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Home > English Literature > Poetry CCEA > CCEA Poetry: Nature and war > An Irish Airman Forsees His Death

English Literature

An Irish Airman Forsees His Death



William Butler (W.B.) Yeats was born in Dublin, Ireland in 1865. He lived during a period of great change in his native country as it fought to achieve full independence from Britain. Some of the events Yeats experienced and wrote about were the 1916 Easter Rising and the Irish Civil War. World War 1 broke out during the latter struggle and many Irishmen went to fight for Britain.

In this poem, Yeats tries to show how they struggled with their identity as Irishmen who were risking their lives fighting for a country they did not feel was their own.

He believed passionately in a brand of Irish Nationalism where art and literature revived myth and legend, and where political figures were courageous people who would give Ireland a sense of what it was to be Irish. The question of national identity was never far from the poet’s mind.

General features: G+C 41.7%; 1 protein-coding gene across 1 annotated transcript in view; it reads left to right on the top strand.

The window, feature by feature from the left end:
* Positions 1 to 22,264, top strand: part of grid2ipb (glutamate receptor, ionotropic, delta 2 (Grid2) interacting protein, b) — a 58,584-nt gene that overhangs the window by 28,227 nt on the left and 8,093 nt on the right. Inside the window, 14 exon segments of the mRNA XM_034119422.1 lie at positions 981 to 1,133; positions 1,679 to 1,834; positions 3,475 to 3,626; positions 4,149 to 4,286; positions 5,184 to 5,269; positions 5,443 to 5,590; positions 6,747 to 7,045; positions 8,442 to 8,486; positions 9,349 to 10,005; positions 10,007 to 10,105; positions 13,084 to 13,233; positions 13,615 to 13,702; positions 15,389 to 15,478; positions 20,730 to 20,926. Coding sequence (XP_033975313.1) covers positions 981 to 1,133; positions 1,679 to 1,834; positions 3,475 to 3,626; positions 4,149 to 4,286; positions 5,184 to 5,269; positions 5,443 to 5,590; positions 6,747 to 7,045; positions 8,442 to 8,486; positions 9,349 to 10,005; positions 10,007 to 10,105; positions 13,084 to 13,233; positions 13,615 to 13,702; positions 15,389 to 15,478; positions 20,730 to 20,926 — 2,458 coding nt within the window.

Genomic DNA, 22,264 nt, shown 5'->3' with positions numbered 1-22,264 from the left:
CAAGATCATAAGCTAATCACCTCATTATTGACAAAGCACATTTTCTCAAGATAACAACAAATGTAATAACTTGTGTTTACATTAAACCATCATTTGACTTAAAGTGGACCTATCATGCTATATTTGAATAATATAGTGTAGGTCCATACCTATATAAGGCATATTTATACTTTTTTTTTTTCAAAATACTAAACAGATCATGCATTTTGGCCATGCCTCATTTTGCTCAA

The airman in the poem may well be based on Major Robert Gregory, son of Yeats’ patron Lady Augusta Gregory.


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An Irish Airman Forsees his Own Death

I know that I shall meet my fateSomewhere among the clouds above;Those that I fight I do not hate,Those that I guard I do not love;My country is Kiltartan Cross,My countrymen Kiltartan's poor,No likely end could bring them lossOr leave them happier than before.Nor law, nor duty bade me fight,Nor public men, nor cheering crowds,A lonely impulse of delightDrove to this tumult in the clouds;I balanced all, brought all to mind,The years to come seemed waste of breath,A waste of breath the years behindIn balance with this life, this death.



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